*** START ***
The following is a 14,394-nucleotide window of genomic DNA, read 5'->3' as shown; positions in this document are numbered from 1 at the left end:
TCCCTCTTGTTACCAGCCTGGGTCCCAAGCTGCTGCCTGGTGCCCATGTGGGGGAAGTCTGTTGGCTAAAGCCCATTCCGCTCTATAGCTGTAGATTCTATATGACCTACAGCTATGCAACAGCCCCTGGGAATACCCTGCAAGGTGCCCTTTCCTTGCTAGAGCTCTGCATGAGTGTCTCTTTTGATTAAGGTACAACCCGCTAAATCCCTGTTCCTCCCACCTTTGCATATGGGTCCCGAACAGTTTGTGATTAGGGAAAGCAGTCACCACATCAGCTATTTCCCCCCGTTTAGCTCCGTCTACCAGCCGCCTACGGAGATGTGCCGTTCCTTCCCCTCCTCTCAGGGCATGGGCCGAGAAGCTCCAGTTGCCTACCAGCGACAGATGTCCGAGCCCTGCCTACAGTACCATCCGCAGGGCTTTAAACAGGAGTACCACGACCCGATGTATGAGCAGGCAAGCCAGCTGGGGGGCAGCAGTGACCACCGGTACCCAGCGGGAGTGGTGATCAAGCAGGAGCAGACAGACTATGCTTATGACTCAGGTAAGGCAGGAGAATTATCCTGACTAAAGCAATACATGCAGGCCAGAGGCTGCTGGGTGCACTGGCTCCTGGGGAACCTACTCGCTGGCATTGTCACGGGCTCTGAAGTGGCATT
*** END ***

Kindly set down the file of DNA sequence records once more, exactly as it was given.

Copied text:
The following is a 14,394-nucleotide window of genomic DNA, read 5'->3' as shown; positions in this document are numbered from 1 at the left end:
TCCCTCTTGTTACCAGCCTGGGTCCCAAGCTGCTGCCTGGTGCCCATGTGGGGGAAGTCTGTTGGCTAAAGCCCATTCCGCTCTATAGCTGTAGATTCTATATGACCTACAGCTATGCAACAGCCCCTGGGAATACCCTGCAAGGTGCCCTTTCCTTGCTAGAGCTCTGCATGAGTGTCTCTTTTGATTAAGGTACAACCCGCTAAATCCCTGTTCCTCCCACCTTTGCATATGGGTCCCGAACAGTTTGTGATTAGGGAAAGCAGTCACCACATCAGCTATTTCCCCCCGTTTAGCTCCGTCTACCAGCCGCCTACGGAGATGTGCCGTTCCTTCCCCTCCTCTCAGGGCATGGGCCGAGAAGCTCCAGTTGCCTACCAGCGACAGATGTCCGAGCCCTGCCTACAGTACCATCCGCAGGGCTTTAAACAGGAGTACCACGACCCGATGTATGAGCAGGCAAGCCAGCTGGGGGGCAGCAGTGACCACCGGTACCCAGCGGGAGTGGTGATCAAGCAGGAGCAGACAGACTATGCTTATGACTCAGGTAAGGCAGGAGAATTATCCTGACTAAAGCAATACATGCAGGCCAGAGGCTGCTGGGTGCACTGGCTCCTGGGGAACCTACTCGCTGGCATTGTCACGGGCTCTGAAGTGGCATT